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Mining companies to reduce costs and CO2 emissions with renewables


Sibanye, Implats & Anglo Platinum to power their mines with renewables

South African mining companies are hoping to utilise the 100MW licensing exemption opportunity to set up own renewable energy plants to power their operations.

With rising electricity prices, and the cost of renewable energy technology dramatically decreasing, more South African miners are embracing renewables to power their operations. Three of South Africa’s largest platinum producers, Sibanye Stillwater, Impala Platinum Holdings and Anglo American Platinum have announced plans to develop their own renewable energy generation capacity and reduce their reliance on state-owned electricity utility, Eskom.

According to James Wellsted, Sibanye’s spokesman, the company plans to build a 50-megawatt solar energy plant which will provide power to its gold mines. They are also assessing plans to set up a 175MW solar plant at its Rustenburg platinum mines, as well as procure 250-megawatt from a wind farm.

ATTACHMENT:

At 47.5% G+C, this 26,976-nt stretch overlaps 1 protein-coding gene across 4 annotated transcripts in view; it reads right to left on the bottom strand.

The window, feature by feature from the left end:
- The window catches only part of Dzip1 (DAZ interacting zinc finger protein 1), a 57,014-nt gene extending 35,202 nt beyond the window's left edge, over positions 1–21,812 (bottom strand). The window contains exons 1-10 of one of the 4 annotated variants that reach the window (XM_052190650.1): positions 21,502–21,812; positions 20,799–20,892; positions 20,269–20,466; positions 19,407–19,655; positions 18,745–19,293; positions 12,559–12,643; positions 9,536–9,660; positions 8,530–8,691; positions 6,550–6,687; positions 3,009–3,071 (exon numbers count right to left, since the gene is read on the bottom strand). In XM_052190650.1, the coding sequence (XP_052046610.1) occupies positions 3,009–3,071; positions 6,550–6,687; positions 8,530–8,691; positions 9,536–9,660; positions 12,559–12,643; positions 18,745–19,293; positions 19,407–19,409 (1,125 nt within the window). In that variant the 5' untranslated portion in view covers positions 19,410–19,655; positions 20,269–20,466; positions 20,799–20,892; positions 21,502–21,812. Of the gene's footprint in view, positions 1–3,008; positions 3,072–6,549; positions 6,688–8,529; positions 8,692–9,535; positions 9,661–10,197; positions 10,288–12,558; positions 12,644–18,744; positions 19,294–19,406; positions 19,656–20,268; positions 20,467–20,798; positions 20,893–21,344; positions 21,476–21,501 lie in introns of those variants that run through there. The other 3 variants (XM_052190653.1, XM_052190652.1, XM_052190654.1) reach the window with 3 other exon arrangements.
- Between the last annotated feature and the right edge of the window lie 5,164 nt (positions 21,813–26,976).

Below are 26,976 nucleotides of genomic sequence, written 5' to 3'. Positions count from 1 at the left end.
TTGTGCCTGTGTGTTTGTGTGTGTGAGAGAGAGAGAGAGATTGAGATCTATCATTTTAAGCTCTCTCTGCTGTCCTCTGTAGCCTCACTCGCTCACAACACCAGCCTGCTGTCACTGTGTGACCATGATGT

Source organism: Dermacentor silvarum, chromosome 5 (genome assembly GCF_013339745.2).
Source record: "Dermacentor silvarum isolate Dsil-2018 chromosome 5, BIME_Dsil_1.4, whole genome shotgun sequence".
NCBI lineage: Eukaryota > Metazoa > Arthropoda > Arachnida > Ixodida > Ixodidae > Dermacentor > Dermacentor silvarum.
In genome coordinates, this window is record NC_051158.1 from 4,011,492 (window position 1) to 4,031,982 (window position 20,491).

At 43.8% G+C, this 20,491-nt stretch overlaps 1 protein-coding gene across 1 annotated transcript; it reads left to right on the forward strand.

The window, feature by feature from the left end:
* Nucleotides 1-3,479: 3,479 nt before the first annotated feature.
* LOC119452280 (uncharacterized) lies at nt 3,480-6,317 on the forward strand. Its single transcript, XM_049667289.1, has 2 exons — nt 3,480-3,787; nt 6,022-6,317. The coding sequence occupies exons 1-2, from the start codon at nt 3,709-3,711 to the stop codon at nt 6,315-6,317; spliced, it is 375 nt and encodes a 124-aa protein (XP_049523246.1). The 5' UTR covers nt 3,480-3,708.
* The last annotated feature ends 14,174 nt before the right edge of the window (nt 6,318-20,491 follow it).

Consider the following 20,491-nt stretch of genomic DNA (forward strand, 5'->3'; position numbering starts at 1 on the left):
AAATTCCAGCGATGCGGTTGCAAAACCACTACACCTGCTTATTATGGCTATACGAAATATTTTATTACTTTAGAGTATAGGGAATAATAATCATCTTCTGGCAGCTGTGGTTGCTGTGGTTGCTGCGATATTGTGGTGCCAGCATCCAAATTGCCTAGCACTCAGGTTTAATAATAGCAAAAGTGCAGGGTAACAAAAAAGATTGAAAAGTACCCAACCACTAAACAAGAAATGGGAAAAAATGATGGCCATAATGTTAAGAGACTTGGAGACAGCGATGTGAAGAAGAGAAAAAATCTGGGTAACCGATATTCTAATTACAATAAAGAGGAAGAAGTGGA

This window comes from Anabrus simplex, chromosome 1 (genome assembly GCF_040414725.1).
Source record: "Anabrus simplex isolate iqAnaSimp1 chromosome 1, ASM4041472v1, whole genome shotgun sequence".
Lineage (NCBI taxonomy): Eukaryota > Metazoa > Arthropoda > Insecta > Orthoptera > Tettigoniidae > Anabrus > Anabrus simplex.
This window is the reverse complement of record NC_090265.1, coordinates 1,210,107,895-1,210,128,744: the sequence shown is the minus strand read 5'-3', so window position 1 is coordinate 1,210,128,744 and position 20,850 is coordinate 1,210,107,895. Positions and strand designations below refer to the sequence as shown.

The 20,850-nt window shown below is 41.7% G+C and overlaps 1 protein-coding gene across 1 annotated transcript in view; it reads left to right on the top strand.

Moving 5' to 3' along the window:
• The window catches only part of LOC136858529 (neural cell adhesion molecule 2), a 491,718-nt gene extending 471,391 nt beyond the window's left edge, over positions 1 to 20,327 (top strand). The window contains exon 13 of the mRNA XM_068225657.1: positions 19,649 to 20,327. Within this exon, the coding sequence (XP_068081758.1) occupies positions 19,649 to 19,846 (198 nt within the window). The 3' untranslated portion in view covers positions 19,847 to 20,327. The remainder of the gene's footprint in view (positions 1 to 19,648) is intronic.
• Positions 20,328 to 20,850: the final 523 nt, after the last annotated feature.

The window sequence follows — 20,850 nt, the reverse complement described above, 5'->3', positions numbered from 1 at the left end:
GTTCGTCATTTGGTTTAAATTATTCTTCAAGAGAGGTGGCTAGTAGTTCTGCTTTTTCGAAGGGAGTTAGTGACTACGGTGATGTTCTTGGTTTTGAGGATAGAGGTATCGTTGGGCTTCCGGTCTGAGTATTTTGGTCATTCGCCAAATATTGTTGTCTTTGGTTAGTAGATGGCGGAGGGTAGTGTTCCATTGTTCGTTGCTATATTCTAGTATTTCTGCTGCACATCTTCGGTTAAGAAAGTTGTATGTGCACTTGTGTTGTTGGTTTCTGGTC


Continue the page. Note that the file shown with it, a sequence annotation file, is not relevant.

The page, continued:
Anglo Platinum has plans to generate 100 megawatts of renewable power at Mogalakwena. While Implats is building a 200MW solar plant for its Zimbabwe operations and mulling plans to develop generation capacity for its South African mines.

Miners to cut costs and emissions with renewables

Eskom’s aging coal power generation fleet is currently failing to supply power consistently, resulting in the country experiencing power blackouts (known in South Africa as load shedding). These blackouts are negatively impacting South Africa’s COVID-19 economic recovery efforts. The country’s economy took a hard hit during the height of the pandemic, with estimates indicating that close to 7% of Africa’s most industrialised nation’s GDP was cut.

The South African president, Cyril Ramaphosa, last month announced plans to amend Schedule 2 of the Electricity Regulation Act, and allow private companies to develop up to 100MW of own generation capacity without having to apply for licensing from the National Energy Regulator of South Africa (NERSA). South African miners welcomed this pronouncement with enthusiasm, and are hoping to utilise the opportunity to set up affordable renewable energy plants to power their mining operations. 

Sibanye’s James Wellsted says their reliance on Eskom’s coal-fired power means their greenhouse gas-emission levels are high relative to their peers. Developing renewable energy facilities is part of the steps to get to carbon neutrality. The use of renewable energy in South Africa’s mining sector will allow the industry to reduce its operating expenses as well as significantly cut its carbon emissions.

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